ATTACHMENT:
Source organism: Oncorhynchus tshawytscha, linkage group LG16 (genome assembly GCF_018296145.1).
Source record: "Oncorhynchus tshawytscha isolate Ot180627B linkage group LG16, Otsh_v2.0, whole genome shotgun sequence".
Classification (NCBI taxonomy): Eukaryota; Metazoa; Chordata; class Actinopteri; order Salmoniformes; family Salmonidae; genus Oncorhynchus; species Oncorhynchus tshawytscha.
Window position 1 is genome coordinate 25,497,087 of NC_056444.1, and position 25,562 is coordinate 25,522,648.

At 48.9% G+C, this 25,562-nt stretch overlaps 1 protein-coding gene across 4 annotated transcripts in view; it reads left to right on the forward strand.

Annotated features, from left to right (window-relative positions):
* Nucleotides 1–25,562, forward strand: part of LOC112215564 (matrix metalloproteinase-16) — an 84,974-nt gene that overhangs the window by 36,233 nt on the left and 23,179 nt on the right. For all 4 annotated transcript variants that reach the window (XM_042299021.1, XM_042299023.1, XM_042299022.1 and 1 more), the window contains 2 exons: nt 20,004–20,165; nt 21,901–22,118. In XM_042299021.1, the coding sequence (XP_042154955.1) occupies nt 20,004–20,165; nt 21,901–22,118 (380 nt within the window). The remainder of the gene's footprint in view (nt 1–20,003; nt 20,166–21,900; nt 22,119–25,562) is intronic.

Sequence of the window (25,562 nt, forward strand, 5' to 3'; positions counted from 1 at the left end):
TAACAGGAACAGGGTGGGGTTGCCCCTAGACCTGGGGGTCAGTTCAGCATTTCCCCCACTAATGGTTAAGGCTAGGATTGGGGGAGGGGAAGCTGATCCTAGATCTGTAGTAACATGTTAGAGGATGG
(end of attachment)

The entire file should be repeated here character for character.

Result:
Source organism: Oncorhynchus tshawytscha, linkage group LG16 (genome assembly GCF_018296145.1).
Source record: "Oncorhynchus tshawytscha isolate Ot180627B linkage group LG16, Otsh_v2.0, whole genome shotgun sequence".
Classification (NCBI taxonomy): Eukaryota; Metazoa; Chordata; class Actinopteri; order Salmoniformes; family Salmonidae; genus Oncorhynchus; species Oncorhynchus tshawytscha.
Window position 1 is genome coordinate 25,497,087 of NC_056444.1, and position 25,562 is coordinate 25,522,648.

At 48.9% G+C, this 25,562-nt stretch overlaps 1 protein-coding gene across 4 annotated transcripts in view; it reads left to right on the forward strand.

Annotated features, from left to right (window-relative positions):
* Nucleotides 1–25,562, forward strand: part of LOC112215564 (matrix metalloproteinase-16) — an 84,974-nt gene that overhangs the window by 36,233 nt on the left and 23,179 nt on the right. For all 4 annotated transcript variants that reach the window (XM_042299021.1, XM_042299023.1, XM_042299022.1 and 1 more), the window contains 2 exons: nt 20,004–20,165; nt 21,901–22,118. In XM_042299021.1, the coding sequence (XP_042154955.1) occupies nt 20,004–20,165; nt 21,901–22,118 (380 nt within the window). The remainder of the gene's footprint in view (nt 1–20,003; nt 20,166–21,900; nt 22,119–25,562) is intronic.

Sequence of the window (25,562 nt, forward strand, 5' to 3'; positions counted from 1 at the left end):
TAACAGGAACAGGGTGGGGTTGCCCCTAGACCTGGGGGTCAGTTCAGCATTTCCCCCACTAATGGTTAAGGCTAGGATTGGGGGAGGGGAAGCTGATCCTAGATCTGTAGTAACATGTTAGAGGATGG